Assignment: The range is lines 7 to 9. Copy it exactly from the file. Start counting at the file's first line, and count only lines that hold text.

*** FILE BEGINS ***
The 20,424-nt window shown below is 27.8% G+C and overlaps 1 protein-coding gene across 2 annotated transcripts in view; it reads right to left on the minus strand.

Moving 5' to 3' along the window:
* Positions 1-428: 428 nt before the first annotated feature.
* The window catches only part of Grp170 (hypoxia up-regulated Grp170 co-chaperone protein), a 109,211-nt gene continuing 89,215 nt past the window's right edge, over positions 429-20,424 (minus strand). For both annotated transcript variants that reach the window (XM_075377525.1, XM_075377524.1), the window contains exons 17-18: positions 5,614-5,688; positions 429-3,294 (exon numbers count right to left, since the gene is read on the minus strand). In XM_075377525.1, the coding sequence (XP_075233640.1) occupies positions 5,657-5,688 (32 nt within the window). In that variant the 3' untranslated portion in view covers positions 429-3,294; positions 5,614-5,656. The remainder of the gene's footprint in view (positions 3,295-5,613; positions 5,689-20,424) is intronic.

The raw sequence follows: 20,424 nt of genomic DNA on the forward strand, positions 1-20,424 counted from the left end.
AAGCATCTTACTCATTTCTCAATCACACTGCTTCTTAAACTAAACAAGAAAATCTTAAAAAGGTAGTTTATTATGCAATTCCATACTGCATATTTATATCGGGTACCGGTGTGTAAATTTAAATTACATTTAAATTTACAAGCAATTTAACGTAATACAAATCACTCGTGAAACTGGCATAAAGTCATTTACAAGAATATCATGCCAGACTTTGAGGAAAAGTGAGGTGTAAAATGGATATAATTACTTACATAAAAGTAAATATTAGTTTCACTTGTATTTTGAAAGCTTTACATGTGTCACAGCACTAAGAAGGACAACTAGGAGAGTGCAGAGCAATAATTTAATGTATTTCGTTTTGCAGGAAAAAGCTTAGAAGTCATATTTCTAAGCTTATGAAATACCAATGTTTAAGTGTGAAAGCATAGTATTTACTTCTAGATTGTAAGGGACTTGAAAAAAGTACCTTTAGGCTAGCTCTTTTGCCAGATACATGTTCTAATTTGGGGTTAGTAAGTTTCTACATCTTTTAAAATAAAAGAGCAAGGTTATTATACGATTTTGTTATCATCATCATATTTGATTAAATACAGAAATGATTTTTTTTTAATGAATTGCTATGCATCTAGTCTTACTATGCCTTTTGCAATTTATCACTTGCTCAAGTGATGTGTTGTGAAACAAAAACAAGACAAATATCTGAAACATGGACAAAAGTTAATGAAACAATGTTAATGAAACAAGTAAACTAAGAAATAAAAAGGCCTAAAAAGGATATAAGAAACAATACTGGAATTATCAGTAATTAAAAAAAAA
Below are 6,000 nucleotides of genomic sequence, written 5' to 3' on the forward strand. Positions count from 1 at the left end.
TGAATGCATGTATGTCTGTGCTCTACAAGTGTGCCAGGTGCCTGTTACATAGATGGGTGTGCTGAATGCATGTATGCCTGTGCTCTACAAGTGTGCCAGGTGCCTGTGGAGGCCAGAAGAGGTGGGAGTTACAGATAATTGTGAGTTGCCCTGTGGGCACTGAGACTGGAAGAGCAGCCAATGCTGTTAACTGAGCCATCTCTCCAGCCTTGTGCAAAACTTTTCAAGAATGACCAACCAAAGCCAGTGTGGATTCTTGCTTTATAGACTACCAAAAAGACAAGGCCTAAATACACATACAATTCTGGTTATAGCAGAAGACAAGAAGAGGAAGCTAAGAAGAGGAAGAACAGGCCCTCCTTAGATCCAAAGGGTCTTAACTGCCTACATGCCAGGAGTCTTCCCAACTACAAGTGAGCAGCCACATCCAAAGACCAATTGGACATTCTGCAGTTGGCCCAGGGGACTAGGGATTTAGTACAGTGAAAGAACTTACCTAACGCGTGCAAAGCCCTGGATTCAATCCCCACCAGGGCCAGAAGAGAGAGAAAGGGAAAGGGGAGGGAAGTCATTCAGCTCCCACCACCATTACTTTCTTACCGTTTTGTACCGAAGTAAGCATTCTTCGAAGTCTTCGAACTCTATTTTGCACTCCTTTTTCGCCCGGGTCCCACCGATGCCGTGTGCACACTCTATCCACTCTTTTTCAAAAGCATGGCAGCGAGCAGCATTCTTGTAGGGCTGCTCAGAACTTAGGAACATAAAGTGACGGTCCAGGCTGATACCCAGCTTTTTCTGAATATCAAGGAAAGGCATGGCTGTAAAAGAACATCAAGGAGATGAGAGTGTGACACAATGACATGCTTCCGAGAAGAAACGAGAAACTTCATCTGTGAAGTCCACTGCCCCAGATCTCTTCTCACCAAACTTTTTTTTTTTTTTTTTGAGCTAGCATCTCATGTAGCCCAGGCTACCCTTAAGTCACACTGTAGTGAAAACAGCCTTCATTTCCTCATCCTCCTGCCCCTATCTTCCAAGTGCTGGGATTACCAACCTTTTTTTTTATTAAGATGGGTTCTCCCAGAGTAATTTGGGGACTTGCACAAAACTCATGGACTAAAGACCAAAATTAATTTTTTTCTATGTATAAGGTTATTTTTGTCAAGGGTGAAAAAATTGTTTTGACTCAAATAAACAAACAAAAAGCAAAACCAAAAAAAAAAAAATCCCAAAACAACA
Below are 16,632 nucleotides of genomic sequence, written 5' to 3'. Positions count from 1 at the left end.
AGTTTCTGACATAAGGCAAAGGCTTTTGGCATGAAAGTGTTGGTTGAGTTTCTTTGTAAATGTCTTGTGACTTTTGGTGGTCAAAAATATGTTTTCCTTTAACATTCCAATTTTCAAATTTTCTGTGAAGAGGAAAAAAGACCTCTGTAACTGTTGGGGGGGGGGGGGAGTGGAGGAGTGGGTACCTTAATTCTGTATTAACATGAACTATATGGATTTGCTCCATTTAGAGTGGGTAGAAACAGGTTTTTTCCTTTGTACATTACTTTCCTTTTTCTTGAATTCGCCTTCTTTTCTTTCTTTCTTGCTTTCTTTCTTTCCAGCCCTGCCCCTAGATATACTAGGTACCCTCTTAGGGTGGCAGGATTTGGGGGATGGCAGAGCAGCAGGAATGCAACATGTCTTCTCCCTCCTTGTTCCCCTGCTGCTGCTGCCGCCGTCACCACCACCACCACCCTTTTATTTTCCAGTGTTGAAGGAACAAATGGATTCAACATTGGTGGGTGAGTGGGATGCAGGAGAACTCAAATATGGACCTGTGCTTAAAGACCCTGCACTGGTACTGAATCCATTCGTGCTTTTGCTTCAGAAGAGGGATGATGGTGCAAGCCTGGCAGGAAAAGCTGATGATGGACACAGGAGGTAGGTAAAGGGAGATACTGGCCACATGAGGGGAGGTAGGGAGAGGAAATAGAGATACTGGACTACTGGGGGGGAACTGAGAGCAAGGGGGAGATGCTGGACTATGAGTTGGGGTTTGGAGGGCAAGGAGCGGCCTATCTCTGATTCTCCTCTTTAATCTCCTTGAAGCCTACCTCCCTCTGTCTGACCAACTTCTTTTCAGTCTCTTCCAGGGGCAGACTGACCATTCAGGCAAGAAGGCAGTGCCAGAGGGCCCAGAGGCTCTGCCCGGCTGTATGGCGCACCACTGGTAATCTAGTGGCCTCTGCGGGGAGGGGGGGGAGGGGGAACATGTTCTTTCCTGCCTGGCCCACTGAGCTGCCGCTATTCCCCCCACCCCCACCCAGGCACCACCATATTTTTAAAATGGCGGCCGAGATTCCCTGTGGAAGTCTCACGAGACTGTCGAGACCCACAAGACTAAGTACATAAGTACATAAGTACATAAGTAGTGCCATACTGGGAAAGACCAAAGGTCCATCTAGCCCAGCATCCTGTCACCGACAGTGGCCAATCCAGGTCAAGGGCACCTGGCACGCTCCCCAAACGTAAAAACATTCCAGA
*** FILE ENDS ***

Below are 6,000 nucleotides of genomic sequence, written 5' to 3' on the forward strand. Positions count from 1 at the left end.
TGAATGCATGTATGTCTGTGCTCTACAAGTGTGCCAGGTGCCTGTTACATAGATGGGTGTGCTGAATGCATGTATGCCTGTGCTCTACAAGTGTGCCAGGTGCCTGTGGAGGCCAGAAGAGGTGGGAGTTACAGATAATTGTGAGTTGCCCTGTGGGCACTGAGACTGGAAGAGCAGCCAATGCTGTTAACTGAGCCATCTCTCCAGCCTTGTGCAAAACTTTTCAAGAATGACCAACCAAAGCCAGTGTGGATTCTTGCTTTATAGACTACCAAAAAGACAAGGCCTAAATACACATACAATTCTGGTTATAGCAGAAGACAAGAAGAGGAAGCTAAGAAGAGGAAGAACAGGCCCTCCTTAGATCCAAAGGGTCTTAACTGCCTACATGCCAGGAGTCTTCCCAACTACAAGTGAGCAGCCACATCCAAAGACCAATTGGACATTCTGCAGTTGGCCCAGGGGACTAGGGATTTAGTACAGTGAAAGAACTTACCTAACGCGTGCAAAGCCCTGGATTCAATCCCCACCAGGGCCAGAAGAGAGAGAAAGGGAAAGGGGAGGGAAGTCATTCAGCTCCCACCACCATTACTTTCTTACCGTTTTGTACCGAAGTAAGCATTCTTCGAAGTCTTCGAACTCTATTTTGCACTCCTTTTTCGCCCGGGTCCCACCGATGCCGTGTGCACACTCTATCCACTCTTTTTCAAAAGCATGGCAGCGAGCAGCATTCTTGTAGGGCTGCTCAGAACTTAGGAACATAAAGTGACGGTCCAGGCTGATACCCAGCTTTTTCTGAATATCAAGGAAAGGCATGGCTGTAAAAGAACATCAAGGAGATGAGAGTGTGACACAATGACATGCTTCCGAGAAGAAACGAGAAACTTCATCTGTGAAGTCCACTGCCCCAGATCTCTTCTCACCAAACTTTTTTTTTTTTTTTTTGAGCTAGCATCTCATGTAGCCCAGGCTACCCTTAAGTCACACTGTAGTGAAAACAGCCTTCATTTCCTCATCCTCCTGCCCCTATCTTCCAAGTGCTGGGATTACCAACCTTTTTTTTTATTAAGATGGGTTCTCCCAGAGTAATTTGGGGACTTGCACAAAACTCATGGACTAAAGACCAAAATTAATTTTTTTCTATGTATAAGGTTATTTTTGTCAAGGGTGAAAAAATTGTTTTGACTCAAATAAACAAACAAAAAGCAAAACCAAAAAAAAAAAAATCCCAAAACAACA
Below are 16,632 nucleotides of genomic sequence, written 5' to 3'. Positions count from 1 at the left end.